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For some time now, it has been a self-imposed policy not to comment on
things I don't have a copy of, but I'm breaking that here because I don't
want this one to go unregarded any longer. I've seen this twice, the
time almost thirty years ago and it burned its way into my brain then and
has stayed there.
A blend of still photography and very limited animation, it looks and feels like the old UPA cartoons from the 1950s, which is understandable, because the producer of this, Nick Bosustow, is the son of Steve Bosustow, who produced the UPA shorts. In order for limited animation to work, there has to be something that hooks the audience. That something is the narration, and boy, does it work! The voice of Orson Welles is perfect for this, as are the script and the visuals. Everything blends together perfectly to create a memorable and totally riveting experience. That this is not in circulation through syndication or by being in print and generally available disappoints me more than I can say. When you look through history, you find that a great deal of damage has been done by people who are thoroughly and totally convinced that they are RIGHT and everyone else is WRONG, mostly about things theological. This cartoon questions that unshakeable belief people have about (fill in the blank) and does so beautifully. I cannot recommend this more highly. If you ever get to see this, by all means, do so!
I used this film with high schoolers in the middle 70s. I believe it's a good time to remind students again of the tremendous gap we sometimes experience when so many of us feel we have the only right answers. This film depicts various groups and the great divide among them so vividly, that I still recall the images and Wells' booming narrative, even though it's been almost 30 years since I've seen a copy. It's a great open-ended examination of truth, and how different points of view affect us all. The issues may have changed since the 70s, but attitudes have not, and those issues still divide our nation. The Hawks and Doves, the Old and Young, etc. battle it out, believing Right is Might. The message of tolerance is clearly conveyed. I would love to find a copy to share with today's teenagers.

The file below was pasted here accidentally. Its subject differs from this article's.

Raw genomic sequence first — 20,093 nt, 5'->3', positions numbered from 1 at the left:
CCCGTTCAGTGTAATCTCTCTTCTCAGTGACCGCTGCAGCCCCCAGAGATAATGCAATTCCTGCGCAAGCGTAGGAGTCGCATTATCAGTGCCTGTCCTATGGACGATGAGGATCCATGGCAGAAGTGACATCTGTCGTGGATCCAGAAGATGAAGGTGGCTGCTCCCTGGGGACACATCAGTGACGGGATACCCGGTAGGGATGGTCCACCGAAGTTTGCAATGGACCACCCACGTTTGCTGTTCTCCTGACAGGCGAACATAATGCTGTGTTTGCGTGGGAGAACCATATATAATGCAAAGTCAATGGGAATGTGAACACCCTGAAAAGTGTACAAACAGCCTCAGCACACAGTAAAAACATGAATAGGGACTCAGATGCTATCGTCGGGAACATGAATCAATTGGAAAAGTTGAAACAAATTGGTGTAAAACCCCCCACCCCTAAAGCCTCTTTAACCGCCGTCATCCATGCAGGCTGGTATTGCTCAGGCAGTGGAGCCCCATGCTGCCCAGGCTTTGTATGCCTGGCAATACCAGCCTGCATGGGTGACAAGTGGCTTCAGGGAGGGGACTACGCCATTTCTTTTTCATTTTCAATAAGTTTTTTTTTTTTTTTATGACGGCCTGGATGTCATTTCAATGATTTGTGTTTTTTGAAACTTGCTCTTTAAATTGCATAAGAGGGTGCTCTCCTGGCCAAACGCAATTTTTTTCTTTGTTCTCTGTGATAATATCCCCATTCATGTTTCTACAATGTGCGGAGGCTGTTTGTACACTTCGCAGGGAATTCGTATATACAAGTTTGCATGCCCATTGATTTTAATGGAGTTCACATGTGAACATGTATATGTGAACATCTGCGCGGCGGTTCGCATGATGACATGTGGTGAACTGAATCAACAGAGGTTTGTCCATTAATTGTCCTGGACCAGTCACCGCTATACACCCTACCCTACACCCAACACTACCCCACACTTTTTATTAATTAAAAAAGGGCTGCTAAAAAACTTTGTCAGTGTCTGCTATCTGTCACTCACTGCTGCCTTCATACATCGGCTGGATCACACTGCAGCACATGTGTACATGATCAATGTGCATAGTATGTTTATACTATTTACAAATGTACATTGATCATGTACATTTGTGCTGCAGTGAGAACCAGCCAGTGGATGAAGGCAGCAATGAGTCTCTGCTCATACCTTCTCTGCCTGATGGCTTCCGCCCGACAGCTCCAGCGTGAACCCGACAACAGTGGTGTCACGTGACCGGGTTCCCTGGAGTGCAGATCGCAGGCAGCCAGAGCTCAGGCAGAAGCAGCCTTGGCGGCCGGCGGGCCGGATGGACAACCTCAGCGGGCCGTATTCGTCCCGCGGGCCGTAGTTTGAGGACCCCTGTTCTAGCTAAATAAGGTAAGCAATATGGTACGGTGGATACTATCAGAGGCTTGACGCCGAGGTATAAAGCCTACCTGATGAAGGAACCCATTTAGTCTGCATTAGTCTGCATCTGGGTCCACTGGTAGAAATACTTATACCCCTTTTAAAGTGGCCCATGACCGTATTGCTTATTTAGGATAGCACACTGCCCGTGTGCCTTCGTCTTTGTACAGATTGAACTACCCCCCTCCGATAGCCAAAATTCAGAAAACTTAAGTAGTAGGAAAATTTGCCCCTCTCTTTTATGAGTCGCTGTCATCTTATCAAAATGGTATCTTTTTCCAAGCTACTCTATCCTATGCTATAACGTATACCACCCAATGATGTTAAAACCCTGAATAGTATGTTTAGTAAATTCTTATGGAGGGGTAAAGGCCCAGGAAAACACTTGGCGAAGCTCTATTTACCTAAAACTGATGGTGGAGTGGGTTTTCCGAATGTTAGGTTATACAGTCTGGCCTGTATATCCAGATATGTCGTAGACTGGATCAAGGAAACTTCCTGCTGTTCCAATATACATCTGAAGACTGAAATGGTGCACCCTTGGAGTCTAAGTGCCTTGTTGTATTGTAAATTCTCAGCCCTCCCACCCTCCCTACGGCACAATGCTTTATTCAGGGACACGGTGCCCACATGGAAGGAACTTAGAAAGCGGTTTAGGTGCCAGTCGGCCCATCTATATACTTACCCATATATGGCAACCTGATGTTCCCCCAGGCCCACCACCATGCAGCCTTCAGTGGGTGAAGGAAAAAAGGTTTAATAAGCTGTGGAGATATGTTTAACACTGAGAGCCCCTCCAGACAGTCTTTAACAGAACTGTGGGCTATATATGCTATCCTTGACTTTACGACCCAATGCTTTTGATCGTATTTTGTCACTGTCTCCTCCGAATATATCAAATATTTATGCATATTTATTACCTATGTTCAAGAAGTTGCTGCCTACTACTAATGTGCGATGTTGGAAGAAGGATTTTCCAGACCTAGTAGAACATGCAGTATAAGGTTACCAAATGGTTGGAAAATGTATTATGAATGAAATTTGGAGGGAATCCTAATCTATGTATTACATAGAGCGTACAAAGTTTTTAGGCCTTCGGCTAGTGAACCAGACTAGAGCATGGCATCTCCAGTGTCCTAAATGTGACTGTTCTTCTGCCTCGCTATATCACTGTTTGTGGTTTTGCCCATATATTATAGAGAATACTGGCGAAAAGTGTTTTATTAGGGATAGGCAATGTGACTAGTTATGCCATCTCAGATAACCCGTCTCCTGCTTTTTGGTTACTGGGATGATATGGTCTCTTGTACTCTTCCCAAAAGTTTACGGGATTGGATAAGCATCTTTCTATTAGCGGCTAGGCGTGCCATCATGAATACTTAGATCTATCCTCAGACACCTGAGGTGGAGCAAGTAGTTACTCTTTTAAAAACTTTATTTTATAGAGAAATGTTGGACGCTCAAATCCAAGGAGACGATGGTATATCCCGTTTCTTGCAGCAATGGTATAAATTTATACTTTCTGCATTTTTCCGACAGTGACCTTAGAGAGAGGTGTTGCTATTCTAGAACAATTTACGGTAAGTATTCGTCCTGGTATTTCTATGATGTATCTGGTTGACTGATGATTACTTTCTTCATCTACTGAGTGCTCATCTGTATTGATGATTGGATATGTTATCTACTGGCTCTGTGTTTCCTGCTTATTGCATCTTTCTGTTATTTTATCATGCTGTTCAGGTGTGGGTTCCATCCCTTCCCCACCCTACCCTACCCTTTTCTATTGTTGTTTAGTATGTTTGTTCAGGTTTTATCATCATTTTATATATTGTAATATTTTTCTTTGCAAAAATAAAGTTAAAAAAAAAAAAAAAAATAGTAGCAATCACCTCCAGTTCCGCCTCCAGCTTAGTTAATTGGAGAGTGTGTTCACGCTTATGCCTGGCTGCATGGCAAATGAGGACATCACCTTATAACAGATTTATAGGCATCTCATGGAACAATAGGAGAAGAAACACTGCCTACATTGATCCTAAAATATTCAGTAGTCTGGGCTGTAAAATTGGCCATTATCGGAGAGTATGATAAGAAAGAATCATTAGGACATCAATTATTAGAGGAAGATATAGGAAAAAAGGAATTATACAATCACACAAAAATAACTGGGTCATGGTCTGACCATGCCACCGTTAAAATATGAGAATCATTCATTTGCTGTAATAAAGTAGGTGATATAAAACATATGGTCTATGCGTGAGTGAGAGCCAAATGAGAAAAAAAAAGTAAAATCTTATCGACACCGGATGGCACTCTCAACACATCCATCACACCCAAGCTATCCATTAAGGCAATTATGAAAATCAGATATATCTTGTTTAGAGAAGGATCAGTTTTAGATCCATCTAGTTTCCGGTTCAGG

I can't compare this film to the other two Oscar nominees for 1971, as
they apparently are not available. I assume that IS IT ALWAYS RIGHT TO
BE RIGHT? was the best film, as it won...plus I really liked the
film--even though it may seem a tad preachy.
This cartoon is about all the negative and polarizing issues we were confronted with in America at the time--racism,the generation gap, the war in Vietnam, etc.. In dealing with these issues, the film takes an amazingly neutral view--and suggests we all do the same. Now this does NOT mean that we should necessarily allow evil, but that we should all learn not to be so dogmatic and try to see the truth in both sides of the issue. In other words, seldom, if ever, is one side 100% right and being "right" should not be the goal but learning to understand and cooperate. It's all told through a parable and it's very clever. While it's all a bit obvious and perhaps preachy, the message is a good one and this film was incredibly timely back when it debuted.
As for the animation style, it ain't much to look at, but this was the case for all animation at the time. Simplistic backgrounds, low frame-rates and hastily drawn characters were all the norm, so I can't really penalize the film too much--it was a product of the times.
Fortunately, in addition to the nice message, clever parable and decent artwork, the film makers were also able to persuade Orson Welles to narrate--giving the film some clout and a touch of class.
Overall, a nice film--one that I wouldn't mind seeing again sometime.
In 1972 I started teaching Race Relations in the Air Force. Many say that the Armed Services are conservative or bigoted, but this is an example of the forward thinking of the Air Force as this was one of the first films purchased for our program. It is probably one of the most powerful short films about bigotry and closed mindedness I have ever seen. Men and women of all ranks thought that the message was clear and meaningful. I wish it were available today, I am still in Social Work and while I primarily do therapy, the message is applicable to marriage counseling, domestic violence, anger control and even substance abuse group therapy. If any one has a copy I would appreciate contacting me at firstname.lastname@example.org
*** This review may contain spoilers ***